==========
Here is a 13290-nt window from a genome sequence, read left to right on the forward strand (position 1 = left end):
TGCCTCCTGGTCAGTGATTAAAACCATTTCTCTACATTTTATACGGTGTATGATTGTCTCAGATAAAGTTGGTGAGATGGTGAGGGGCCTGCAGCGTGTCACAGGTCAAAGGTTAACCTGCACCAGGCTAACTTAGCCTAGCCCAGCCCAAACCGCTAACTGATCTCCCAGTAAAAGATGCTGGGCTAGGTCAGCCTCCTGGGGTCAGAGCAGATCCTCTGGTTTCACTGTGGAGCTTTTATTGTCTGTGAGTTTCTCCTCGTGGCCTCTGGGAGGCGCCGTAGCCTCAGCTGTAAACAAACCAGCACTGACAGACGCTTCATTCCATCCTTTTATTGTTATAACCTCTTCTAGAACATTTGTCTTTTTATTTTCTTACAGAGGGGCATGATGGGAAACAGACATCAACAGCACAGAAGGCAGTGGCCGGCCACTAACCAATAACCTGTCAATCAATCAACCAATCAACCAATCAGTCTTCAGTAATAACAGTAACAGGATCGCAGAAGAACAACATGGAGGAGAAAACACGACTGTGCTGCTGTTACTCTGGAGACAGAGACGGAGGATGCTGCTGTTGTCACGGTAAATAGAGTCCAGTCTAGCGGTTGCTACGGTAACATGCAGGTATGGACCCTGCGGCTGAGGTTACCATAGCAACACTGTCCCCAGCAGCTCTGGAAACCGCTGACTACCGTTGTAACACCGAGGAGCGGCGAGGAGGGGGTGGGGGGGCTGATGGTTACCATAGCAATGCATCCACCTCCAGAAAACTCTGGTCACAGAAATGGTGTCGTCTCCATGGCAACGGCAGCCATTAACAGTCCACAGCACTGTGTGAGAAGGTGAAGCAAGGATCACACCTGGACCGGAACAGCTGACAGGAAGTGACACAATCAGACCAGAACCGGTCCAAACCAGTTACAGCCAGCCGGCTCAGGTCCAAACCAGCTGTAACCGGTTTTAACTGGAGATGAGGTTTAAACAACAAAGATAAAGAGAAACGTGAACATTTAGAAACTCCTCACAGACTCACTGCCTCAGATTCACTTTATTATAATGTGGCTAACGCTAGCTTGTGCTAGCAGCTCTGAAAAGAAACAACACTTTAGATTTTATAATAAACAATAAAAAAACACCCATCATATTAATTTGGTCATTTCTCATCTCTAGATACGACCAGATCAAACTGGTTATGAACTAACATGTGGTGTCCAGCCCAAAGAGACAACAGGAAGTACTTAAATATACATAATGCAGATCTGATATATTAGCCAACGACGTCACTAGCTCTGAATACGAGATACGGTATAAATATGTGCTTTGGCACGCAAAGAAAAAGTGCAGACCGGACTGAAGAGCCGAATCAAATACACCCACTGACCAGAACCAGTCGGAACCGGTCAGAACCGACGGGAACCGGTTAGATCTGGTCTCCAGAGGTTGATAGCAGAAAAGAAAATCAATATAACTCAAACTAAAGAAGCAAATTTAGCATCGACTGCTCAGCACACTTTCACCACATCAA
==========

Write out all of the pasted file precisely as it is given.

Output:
Here is a 13290-nt window from a genome sequence, read left to right on the forward strand (position 1 = left end):
TGCCTCCTGGTCAGTGATTAAAACCATTTCTCTACATTTTATACGGTGTATGATTGTCTCAGATAAAGTTGGTGAGATGGTGAGGGGCCTGCAGCGTGTCACAGGTCAAAGGTTAACCTGCACCAGGCTAACTTAGCCTAGCCCAGCCCAAACCGCTAACTGATCTCCCAGTAAAAGATGCTGGGCTAGGTCAGCCTCCTGGGGTCAGAGCAGATCCTCTGGTTTCACTGTGGAGCTTTTATTGTCTGTGAGTTTCTCCTCGTGGCCTCTGGGAGGCGCCGTAGCCTCAGCTGTAAACAAACCAGCACTGACAGACGCTTCATTCCATCCTTTTATTGTTATAACCTCTTCTAGAACATTTGTCTTTTTATTTTCTTACAGAGGGGCATGATGGGAAACAGACATCAACAGCACAGAAGGCAGTGGCCGGCCACTAACCAATAACCTGTCAATCAATCAACCAATCAACCAATCAGTCTTCAGTAATAACAGTAACAGGATCGCAGAAGAACAACATGGAGGAGAAAACACGACTGTGCTGCTGTTACTCTGGAGACAGAGACGGAGGATGCTGCTGTTGTCACGGTAAATAGAGTCCAGTCTAGCGGTTGCTACGGTAACATGCAGGTATGGACCCTGCGGCTGAGGTTACCATAGCAACACTGTCCCCAGCAGCTCTGGAAACCGCTGACTACCGTTGTAACACCGAGGAGCGGCGAGGAGGGGGTGGGGGGGCTGATGGTTACCATAGCAATGCATCCACCTCCAGAAAACTCTGGTCACAGAAATGGTGTCGTCTCCATGGCAACGGCAGCCATTAACAGTCCACAGCACTGTGTGAGAAGGTGAAGCAAGGATCACACCTGGACCGGAACAGCTGACAGGAAGTGACACAATCAGACCAGAACCGGTCCAAACCAGTTACAGCCAGCCGGCTCAGGTCCAAACCAGCTGTAACCGGTTTTAACTGGAGATGAGGTTTAAACAACAAAGATAAAGAGAAACGTGAACATTTAGAAACTCCTCACAGACTCACTGCCTCAGATTCACTTTATTATAATGTGGCTAACGCTAGCTTGTGCTAGCAGCTCTGAAAAGAAACAACACTTTAGATTTTATAATAAACAATAAAAAAACACCCATCATATTAATTTGGTCATTTCTCATCTCTAGATACGACCAGATCAAACTGGTTATGAACTAACATGTGGTGTCCAGCCCAAAGAGACAACAGGAAGTACTTAAATATACATAATGCAGATCTGATATATTAGCCAACGACGTCACTAGCTCTGAATACGAGATACGGTATAAATATGTGCTTTGGCACGCAAAGAAAAAGTGCAGACCGGACTGAAGAGCCGAATCAAATACACCCACTGACCAGAACCAGTCGGAACCGGTCAGAACCGACGGGAACCGGTTAGATCTGGTCTCCAGAGGTTGATAGCAGAAAAGAAAATCAATATAACTCAAACTAAAGAAGCAAATTTAGCATCGACTGCTCAGCACACTTTCACCACATCAA